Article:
"You’re not necessarily grandfathered in," Feeney said. "Is it pre-existing, non-conforming" We’re not going to determine this on the fly, Lindsay."


A third lot, formerly attached to LeFevre’s two, with a home was sold to Sandra Losee three years ago. Although she said that she had not known that the lots were subdivided illegally, her attorney, Amy Calabrese, said that the title search revealed that the deeds were split in 1953 for Losee’s lot and LeFevre’s adjacent lot.

Board member Michael Cleary said that the issue before the board is whether or not the two LeFevre lots are buildable.

"She owns what she owns," Cleary said about Losee.

"It’s not affecting your client at all," Feeney said to Calabrese. If the lots have already been legally subdivided, he said, "All the applicant would need then is variances."

Because the zoning board could find no problems with the application, and thus not need to offer a public hearing, Mohr asked the board to notify Losee when a decision has been made.

"I think we can write a letter to the landowner to let her know what our determination is," Feeney said. "We’re not going to entertain the concept this evening. It may be a moot point."

Other business

In other business, the planning board:

— Approved Troy Miller’s plan to build a 10,000-square-foot office building at 2390 Western Ave. Because of the topography, Miller said, a front entrance for his real-estate office will be on the first floor, and a second entrance for tenants will be located at the rear of the property directly onto the second floor.

He said that he will use 4,000 square feet of space for his office and five employees, and the remaining 6,000 square feet will be rented.

The board approved his site plan with conditions. A sidewalk must be installed across his parcel and that of his neighbor, from whom he is purchasing the land. A condition of the land subdivision approved in 1988 required sidewalks to be built in front of the building. Grading, stormwater management, landscaping, and lighting plans must be submitted. And paved parking must be installed in phases, so that no more is paved than is necessary, depending on the tenants’ needs.

The planning board also suggested that the zoning board of appeals consider the effect the tenants’ traffic will have on Western Avenue. Feeney said that turns onto and from the property could create traffic problems, but that the property has an existing driveway; and

— Approved a site plan for Nancy Wideman to have a hair salon home occupation at 5 Velina Drive.

Chair-kicking argument leads to arrest

By Jarrett Carroll

GUILDERLAND — In the midst of watching a film about renegade law enforcement, an off-duty Guilderland cop arrested a movie-goer for yelling and swearing at him.

Thomas M. Conroy, 50, of 357 Myrtle Ave., number 4, Albany, was ticketed on July 21, inside of Crossgates Mall at Regal Cinema 18, for disorderly conduct, using obscene language or gestures, a violation.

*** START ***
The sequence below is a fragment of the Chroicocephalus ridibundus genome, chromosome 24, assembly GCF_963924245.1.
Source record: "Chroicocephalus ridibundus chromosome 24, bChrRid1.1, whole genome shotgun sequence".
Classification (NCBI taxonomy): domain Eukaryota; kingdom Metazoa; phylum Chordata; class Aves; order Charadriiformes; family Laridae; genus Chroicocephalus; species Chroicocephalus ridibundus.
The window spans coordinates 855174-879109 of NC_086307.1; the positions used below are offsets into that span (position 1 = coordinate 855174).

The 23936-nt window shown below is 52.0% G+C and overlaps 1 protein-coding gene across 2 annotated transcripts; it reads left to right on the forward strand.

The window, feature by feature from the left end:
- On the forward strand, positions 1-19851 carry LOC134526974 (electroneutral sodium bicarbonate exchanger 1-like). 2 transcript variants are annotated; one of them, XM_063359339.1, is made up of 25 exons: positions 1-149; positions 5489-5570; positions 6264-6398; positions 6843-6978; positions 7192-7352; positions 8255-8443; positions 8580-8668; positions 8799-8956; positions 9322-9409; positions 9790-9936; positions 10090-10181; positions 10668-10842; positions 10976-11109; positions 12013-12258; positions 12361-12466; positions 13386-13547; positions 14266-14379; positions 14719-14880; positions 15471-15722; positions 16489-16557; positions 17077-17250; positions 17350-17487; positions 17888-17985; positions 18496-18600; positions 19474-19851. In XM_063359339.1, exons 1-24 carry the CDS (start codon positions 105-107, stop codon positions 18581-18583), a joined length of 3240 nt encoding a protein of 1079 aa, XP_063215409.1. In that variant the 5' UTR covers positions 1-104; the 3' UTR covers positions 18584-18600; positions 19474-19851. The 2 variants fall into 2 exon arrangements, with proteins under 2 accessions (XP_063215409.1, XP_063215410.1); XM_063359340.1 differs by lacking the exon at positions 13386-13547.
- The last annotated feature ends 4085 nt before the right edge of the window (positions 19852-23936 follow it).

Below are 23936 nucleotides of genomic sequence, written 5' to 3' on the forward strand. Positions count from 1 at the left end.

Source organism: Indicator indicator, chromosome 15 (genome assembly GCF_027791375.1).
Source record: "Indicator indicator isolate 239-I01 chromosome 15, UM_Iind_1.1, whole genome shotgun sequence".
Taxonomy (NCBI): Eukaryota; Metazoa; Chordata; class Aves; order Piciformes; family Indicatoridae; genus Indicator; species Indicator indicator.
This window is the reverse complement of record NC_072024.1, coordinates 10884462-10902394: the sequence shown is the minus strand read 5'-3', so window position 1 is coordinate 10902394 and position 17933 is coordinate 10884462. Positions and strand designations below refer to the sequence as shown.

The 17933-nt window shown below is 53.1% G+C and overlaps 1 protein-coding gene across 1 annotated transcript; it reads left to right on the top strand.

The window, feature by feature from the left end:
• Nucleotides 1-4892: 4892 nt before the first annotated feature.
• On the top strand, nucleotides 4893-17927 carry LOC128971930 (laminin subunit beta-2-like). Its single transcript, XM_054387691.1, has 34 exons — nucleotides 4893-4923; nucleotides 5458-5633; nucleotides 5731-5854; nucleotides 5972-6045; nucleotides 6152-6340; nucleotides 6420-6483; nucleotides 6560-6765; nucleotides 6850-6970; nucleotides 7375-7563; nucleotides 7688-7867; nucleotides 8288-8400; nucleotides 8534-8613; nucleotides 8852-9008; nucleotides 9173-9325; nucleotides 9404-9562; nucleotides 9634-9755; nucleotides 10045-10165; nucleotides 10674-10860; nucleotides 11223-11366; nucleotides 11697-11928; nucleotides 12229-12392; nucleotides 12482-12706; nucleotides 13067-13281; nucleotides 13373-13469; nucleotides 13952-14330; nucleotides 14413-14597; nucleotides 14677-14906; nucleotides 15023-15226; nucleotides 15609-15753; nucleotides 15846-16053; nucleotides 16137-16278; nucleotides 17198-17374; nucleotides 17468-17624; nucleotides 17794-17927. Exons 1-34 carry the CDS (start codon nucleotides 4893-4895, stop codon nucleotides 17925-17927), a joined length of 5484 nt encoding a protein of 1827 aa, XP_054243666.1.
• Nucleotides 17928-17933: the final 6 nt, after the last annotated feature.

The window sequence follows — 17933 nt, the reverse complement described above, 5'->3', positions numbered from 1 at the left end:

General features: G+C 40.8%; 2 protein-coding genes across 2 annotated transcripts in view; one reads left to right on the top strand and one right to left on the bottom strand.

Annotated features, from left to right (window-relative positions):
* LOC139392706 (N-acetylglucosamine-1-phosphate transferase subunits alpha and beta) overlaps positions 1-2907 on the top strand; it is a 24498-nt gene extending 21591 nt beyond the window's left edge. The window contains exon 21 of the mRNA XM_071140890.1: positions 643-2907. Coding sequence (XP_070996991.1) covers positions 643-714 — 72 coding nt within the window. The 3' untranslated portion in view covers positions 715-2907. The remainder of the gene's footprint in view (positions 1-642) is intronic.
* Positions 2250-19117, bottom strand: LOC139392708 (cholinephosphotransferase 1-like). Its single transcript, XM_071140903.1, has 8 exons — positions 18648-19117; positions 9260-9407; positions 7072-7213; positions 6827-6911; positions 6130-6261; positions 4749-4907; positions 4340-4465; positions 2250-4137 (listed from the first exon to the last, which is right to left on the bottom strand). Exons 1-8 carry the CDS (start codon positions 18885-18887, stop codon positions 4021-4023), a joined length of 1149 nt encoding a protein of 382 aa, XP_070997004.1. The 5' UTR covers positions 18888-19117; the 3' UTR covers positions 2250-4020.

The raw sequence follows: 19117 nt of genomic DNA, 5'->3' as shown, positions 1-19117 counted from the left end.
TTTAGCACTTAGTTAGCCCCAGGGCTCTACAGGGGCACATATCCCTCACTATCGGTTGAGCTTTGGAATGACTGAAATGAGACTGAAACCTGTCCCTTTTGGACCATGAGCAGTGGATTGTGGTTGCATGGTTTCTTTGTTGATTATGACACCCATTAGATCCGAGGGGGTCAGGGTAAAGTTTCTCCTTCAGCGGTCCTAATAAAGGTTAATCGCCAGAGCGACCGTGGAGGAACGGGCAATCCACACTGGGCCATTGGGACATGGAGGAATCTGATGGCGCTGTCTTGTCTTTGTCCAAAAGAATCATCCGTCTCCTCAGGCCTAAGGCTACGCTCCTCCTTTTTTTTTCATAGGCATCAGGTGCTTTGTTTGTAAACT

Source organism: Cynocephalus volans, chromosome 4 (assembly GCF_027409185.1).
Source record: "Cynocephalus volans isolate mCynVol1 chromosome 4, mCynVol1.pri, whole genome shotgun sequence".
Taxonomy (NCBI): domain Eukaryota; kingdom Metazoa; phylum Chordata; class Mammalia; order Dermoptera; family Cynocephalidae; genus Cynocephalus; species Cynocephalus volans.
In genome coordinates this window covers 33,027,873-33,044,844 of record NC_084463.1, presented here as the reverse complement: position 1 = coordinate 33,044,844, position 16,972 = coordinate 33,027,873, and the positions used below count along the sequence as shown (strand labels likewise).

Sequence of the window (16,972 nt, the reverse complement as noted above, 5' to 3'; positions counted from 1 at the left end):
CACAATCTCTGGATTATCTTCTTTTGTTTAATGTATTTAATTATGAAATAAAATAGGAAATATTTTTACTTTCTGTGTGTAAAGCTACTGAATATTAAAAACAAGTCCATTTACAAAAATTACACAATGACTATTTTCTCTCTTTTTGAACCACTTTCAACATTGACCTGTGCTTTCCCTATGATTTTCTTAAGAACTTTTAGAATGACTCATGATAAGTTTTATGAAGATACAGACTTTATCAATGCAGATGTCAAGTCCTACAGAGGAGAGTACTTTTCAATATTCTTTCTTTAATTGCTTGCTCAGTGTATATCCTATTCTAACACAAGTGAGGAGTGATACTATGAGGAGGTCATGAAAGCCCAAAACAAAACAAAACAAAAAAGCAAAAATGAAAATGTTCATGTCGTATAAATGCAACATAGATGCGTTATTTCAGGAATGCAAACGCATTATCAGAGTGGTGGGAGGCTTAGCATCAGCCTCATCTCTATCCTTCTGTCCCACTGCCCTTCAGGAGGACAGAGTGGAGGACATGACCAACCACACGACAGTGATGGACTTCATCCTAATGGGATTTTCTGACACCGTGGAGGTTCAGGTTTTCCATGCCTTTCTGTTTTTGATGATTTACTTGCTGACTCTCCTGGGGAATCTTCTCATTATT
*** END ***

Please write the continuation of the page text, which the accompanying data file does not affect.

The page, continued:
Conroy, whose occupation is listed on the arrest report as a Medicaid driver, was watching the movie Live Free or Die Hard and was sitting in front of Officer Michael Minette when the argument began.

According to the arrest report, Minette "accidentally hit the rear of [Conroy’s] chair while adjusting his feet." Conroy, the report says, is 5 feet, 9 inches tall and weighs 190 pounds.

After Conroy’s chair was hit during the movie, he told Minette in a loud voice to "stop kicking my f--king chair," the report says. According to Guilderland Police Minette said "excuse me," but Conroy responded by using expletives in a loud voice.

When Minette then identified himself as a Guilderland Police officer, Conroy stated, "I don’t give a f--k who you are," the report says. Minette advised Conroy to keep his voice down because "patrons of the movie were now turned"causing a public inconvenience," and he called others officers to the scene, according to the arrest report, and Minette met them outside of the movie theater.

Guilderland Police say that Conroy was then arrested for disorderly conduct and that he admitted he was "acting inappropriate in the movie."

Guilderland Deputy Police Chief Carol Lawlor told The Enterprise this week that it is relatively uncommon, but off-duty officers do make arrests.

"It all depends on the situation," Lawlor said. The deputy chief cited several examples of what an off-duty officer could do, such as calling other officers to the scene, following a suspect, or making an arrest.

Lawlor said that it is standard procedure for an off-duty officer to identify himself as a police officer, and that Minette was following procedure.

However, Lawlor warned, "I would encourage people to ask for identification."

Guilderland Police officers carry badges and when they are off-duty they also carry identification cards, Lawlor said. Every identification card or badge has a two-digit badge number, which is used as a verification number for officers, she said.

The ID cards are the same ones issued to other town workers and they all have a photograph, name, position, and identification number. Larger police and enforcement agencies may have more than two-digit badge numbers, said Lawlor.

Lawlor stressed the importance of seeing identification when a person claims to be an officer, either on-duty or off, because, she said, of the possibility of someone impersonating an officer.

"We had someone in Tawasentha Park last week who was claiming to be a Guilderland Police officer," Lawlor concluded.

Impersonating a police officer is a felony offense in New York State.